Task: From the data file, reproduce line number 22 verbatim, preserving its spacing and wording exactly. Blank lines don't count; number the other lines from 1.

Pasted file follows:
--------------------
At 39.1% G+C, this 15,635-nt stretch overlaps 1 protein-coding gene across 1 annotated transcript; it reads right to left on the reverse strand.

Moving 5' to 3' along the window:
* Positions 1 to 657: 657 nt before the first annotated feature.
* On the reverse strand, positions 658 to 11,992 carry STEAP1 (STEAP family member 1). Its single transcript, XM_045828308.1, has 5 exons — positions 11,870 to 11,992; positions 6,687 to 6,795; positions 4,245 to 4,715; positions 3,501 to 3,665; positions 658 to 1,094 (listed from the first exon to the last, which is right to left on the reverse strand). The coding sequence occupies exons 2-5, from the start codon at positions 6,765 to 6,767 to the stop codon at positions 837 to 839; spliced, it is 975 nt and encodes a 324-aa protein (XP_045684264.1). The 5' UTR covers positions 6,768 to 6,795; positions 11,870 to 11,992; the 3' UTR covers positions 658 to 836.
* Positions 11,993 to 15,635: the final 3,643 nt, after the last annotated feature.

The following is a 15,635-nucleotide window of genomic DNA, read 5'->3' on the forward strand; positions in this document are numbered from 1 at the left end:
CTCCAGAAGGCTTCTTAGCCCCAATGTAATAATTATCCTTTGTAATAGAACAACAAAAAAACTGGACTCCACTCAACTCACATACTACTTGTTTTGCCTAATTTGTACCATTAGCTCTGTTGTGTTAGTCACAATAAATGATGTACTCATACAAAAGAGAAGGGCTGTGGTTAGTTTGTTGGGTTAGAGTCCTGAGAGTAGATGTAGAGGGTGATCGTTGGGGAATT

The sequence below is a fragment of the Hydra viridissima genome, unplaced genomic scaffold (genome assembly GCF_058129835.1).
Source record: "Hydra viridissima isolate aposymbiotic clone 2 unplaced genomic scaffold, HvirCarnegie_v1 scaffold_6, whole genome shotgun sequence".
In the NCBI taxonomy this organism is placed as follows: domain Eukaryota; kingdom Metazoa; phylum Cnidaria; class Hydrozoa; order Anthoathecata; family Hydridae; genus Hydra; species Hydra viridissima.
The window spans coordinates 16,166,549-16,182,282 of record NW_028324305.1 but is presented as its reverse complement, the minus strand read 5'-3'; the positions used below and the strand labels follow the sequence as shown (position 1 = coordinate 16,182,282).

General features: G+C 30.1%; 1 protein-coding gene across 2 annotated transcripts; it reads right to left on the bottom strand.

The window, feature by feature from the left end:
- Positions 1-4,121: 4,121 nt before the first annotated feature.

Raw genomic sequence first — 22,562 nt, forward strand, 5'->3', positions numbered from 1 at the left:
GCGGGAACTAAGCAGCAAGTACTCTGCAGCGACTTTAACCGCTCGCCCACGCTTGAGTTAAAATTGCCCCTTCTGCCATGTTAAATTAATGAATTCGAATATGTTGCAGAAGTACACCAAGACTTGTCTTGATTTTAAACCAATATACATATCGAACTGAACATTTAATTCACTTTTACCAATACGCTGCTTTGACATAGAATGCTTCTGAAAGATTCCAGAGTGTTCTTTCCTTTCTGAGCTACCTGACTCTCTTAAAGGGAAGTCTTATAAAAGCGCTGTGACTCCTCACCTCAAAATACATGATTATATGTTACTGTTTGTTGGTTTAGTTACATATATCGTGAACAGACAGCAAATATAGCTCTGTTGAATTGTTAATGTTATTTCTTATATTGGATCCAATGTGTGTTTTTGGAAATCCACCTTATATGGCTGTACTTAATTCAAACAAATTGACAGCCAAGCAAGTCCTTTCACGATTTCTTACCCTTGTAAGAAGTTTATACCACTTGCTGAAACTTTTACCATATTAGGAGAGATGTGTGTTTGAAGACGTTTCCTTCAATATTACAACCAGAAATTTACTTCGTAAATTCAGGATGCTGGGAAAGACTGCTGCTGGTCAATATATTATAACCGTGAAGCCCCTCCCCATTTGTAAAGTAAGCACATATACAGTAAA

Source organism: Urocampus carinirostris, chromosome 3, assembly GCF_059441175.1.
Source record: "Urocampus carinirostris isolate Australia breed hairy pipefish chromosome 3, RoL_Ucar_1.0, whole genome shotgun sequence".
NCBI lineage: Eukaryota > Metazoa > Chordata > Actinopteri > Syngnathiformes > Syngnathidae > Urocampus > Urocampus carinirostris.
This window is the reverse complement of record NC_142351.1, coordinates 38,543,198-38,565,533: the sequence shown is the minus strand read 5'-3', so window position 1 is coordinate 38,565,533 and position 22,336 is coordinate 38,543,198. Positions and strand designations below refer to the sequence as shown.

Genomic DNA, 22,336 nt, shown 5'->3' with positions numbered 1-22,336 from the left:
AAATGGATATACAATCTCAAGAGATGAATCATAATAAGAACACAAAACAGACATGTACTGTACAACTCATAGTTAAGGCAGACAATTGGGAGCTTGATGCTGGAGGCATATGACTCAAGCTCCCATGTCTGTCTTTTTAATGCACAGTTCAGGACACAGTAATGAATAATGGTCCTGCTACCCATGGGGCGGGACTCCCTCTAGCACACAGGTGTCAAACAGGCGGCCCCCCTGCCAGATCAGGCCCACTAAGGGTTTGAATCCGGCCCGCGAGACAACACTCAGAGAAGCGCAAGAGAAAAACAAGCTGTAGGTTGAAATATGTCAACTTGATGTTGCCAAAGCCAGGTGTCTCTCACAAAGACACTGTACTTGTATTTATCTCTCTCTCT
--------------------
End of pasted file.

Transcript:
AAATGGATATACAATCTCAAGAGATGAATCATAATAAGAACACAAAACAGACATGTACTGTACAACTCATAGTTAAGGCAGACAATTGGGAGCTTGATGCTGGAGGCATATGACTCAAGCTCCCATGTCTGTCTTTTTAATGCACAGTTCAGGACACAGTAATGAATAATGGTCCTGCTACCCATGGGGCGGGACTCCCTCTAGCACACAGGTGTCAAACAGGCGGCCCCCCTGCCAGATCAGGCCCACTAAGGGTTTGAATCCGGCCCGCGAGACAACACTCAGAGAAGCGCAAGAGAAAAACAAGCTGTAGGTTGAAATATGTCAACTTGATGTTGCCAAAGCCAGGTGTCTCTCACAAAGACACTGTACTTGTATTTATCTCTCTCTCT